But beyond the drama on the pitch, it’s always fascinating to see how coverage on the internet progresses every time a major tournament comes around. In 2010, Twitter and Tumblr took to the World Cup. While both were still in full force, something refreshing popped up on YouTube: KickTV. Only a few months old, KickTV has been something that transcends the type of coverage found on ESPN and the BBC. It’s more intimate and interactive, and the ridiculous amount of all-access, yet fan-centric content is refreshing.

One of KickTV’s main presenters, the easy-going Jimmy Conrad (former United States Men’s National Team player and MLS All-Star), went to Poland and Ukraine to cover the tournament and take in “his first major sporting event as a fan.” The video posted above is a “Best Of” of his right of passage into fandom in Eastern Europe, which is unlike any coverage of a sporting event I’ve seen. I’m predicting big things for KickTV as they continue to grow, and I’ve subscribed to their channel to go along for the ride. [Posted by EB]

You’ll never beat the Irish spirit.

Ireland needed a result to prevent themselves from being knocked out of Euro 2012, but Spain were Spain, the best team in the world. Losing 4-0 in the dying minutes of the match, the 25,000 traveling Irish fans did the unthinkable. This was a time for despair. This was a time for utter misery. After all, the Irish were about to ensure that they would not progress beyond the tournament’s group stage.

But the Irish fans did not succumb to such negativity. Instead, they bursted into singing The Fields of Athenry, an old Irish folk song about maintaining dignity and hope when you have nothing else left. The Spanish or the Germans may win Euro 2012, but the Irish will leave this tournament with all the respect in the world. [posted by EB]

100,000 Poland fans react to the first goal of Euro 2012.

Robert Lewandowski (aka The Big Lewandowski) is the man who wrote his name in the history books with the first goal of Euro 2012, not to mention a 1-0 lead over Greece. And what a splendid finish it was. The atmosphere in the National Stadium was immense, but it couldn’t compare to the 100,000+ Poland fans who filled the Warsaw fan zone and went absolutely crazy. Greece would come back to make the scoreline 1-1, but the magic of the European Championship has officially arrived. [posted by EB]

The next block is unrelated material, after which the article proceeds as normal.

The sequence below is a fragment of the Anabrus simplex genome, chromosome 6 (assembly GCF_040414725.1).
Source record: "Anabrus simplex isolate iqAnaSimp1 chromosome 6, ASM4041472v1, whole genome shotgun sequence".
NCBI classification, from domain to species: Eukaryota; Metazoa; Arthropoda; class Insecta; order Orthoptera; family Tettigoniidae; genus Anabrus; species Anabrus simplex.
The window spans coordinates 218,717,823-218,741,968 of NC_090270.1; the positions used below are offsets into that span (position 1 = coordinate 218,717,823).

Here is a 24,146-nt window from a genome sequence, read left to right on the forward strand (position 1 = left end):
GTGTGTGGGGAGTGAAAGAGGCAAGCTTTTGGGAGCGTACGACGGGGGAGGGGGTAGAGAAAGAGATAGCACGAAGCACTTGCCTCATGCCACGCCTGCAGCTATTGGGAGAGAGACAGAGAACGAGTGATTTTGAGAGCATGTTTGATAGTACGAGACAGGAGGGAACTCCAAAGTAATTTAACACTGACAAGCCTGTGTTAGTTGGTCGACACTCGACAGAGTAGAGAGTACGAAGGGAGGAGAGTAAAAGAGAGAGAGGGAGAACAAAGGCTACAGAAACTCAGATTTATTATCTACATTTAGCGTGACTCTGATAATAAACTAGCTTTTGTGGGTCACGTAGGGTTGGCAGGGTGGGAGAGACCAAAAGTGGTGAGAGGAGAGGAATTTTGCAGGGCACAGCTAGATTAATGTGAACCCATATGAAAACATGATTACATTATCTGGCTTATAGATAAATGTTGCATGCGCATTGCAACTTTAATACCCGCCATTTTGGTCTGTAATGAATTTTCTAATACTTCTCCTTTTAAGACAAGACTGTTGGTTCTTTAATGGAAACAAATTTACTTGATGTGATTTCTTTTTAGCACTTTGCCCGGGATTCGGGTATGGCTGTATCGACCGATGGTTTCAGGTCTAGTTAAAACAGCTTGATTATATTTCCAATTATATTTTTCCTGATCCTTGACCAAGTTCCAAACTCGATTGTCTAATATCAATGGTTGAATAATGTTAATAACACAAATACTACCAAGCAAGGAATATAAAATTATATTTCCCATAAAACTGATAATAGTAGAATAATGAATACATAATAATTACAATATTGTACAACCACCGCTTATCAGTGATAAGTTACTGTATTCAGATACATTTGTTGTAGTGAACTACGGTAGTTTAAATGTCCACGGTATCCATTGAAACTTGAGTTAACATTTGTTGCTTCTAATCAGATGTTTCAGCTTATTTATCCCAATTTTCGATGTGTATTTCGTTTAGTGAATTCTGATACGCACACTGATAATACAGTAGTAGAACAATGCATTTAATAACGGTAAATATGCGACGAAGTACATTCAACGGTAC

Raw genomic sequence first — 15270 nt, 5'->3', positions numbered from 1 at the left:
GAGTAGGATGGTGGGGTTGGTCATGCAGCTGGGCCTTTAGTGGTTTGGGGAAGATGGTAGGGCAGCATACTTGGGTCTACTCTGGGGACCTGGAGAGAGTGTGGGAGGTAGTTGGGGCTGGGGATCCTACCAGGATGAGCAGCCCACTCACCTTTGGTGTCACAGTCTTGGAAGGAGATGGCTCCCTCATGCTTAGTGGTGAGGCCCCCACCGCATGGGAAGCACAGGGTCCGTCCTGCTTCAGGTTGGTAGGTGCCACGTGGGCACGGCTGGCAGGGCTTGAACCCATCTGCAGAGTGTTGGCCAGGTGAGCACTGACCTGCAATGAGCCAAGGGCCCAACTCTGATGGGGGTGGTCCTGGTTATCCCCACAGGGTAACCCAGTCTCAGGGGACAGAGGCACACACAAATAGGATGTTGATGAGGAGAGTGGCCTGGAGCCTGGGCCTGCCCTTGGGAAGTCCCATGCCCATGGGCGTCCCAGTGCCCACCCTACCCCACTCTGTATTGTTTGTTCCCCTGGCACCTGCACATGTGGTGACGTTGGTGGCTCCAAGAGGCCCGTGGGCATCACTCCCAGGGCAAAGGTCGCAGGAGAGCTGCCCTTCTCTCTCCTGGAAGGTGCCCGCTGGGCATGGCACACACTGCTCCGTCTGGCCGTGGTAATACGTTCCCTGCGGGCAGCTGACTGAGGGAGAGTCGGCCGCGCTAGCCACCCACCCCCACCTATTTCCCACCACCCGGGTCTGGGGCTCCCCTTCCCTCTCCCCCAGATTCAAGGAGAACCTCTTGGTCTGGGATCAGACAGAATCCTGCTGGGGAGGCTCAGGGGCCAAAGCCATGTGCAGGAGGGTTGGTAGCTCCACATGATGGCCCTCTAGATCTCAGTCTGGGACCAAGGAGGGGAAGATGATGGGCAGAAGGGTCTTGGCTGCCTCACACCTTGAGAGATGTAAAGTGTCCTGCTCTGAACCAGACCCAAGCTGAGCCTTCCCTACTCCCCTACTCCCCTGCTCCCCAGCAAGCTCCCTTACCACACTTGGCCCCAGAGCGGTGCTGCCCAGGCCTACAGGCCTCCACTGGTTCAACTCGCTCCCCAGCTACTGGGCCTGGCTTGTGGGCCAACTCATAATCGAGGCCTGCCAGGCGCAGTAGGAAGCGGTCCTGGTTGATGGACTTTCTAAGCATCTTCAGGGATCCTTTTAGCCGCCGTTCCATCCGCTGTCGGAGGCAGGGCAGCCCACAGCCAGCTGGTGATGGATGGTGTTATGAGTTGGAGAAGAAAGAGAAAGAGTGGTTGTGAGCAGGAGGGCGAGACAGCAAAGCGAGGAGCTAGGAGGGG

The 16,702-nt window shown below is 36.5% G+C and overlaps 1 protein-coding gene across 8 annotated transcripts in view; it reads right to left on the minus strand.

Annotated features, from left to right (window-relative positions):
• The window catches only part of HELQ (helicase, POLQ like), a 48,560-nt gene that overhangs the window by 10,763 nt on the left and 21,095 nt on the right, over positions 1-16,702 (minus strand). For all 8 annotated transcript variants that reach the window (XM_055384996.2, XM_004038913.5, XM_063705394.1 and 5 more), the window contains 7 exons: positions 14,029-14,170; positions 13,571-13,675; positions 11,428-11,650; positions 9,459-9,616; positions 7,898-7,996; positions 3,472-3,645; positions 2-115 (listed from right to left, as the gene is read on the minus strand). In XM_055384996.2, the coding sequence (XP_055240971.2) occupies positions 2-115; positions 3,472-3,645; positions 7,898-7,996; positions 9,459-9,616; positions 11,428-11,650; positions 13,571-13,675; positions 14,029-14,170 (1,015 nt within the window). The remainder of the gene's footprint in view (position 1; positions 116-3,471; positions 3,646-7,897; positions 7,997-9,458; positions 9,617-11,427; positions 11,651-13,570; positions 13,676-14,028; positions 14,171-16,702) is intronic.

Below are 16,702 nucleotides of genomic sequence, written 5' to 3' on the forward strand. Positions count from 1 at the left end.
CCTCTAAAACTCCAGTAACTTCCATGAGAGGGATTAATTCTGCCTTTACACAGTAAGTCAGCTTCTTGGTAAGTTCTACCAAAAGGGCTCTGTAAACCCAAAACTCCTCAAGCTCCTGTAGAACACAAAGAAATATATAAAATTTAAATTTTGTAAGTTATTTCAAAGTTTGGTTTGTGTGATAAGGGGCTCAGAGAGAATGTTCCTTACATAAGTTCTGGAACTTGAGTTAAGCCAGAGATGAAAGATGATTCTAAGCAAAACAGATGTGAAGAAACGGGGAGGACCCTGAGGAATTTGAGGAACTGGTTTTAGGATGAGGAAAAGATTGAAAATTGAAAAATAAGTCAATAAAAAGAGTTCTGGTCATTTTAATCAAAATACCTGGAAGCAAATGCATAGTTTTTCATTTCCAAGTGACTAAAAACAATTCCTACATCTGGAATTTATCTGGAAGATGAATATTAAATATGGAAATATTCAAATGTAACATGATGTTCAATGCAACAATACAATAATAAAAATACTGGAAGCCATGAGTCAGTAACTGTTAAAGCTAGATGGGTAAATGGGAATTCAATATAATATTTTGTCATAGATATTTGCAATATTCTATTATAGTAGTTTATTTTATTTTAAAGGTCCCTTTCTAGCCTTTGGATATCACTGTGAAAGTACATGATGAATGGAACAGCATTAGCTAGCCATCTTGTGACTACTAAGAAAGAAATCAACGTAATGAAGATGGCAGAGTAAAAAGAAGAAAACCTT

Chelsea fans singing at the Camp Nou an hour after the match ended.

There wasn’t a Barcelona fan in sight. Whether you think the Londoners “parked the bus" or Di Matteo’s tactics worked brilliantly, Chelsea are through the Champions League final in Munich. 95,000 Catalans left the Camp Nou dejected, but an hour after the match ended the traveling Blues were still standing in the stadium’s upper tier and singing for their heroes. It was a stunning, almost eerie moment to see these fans filled with ecstasy above the infamous Més Que Un Club motto.

Passion meets the power of social media in England’s lower leagues.

What are the chances that an individual covering a League Two club in England gains a following from across the globe? Well, Ben Mayhew lived the experiment with his beloved Torquay United as the case study under the twitter handle @GreenwichGull, which later became the name of his blog. Like most of us, Ben’s fandom supplements a full-time job. However, with some vibrant language and consistent tweeting, it didn’t take long for Ben to become the man that Torquay fans living abroad relied upon to update them on the matches, given that most games could not be found on television or online.

Ben was one of the first to seize the opportunity to be more than a fan and transform himself into a means of strengthening the club’s communications. Now, he’s hardly alone. Following him on twitter gives you insight on a world completely separated from millionaires and WAGs, so our friends The Two Unfortunates have compiled a list for all niche lower league bloggers/tweeters worth following. This Friday, give a couple of those lads a follow. Open your horizons and embrace the lower leagues; you won’t regret it.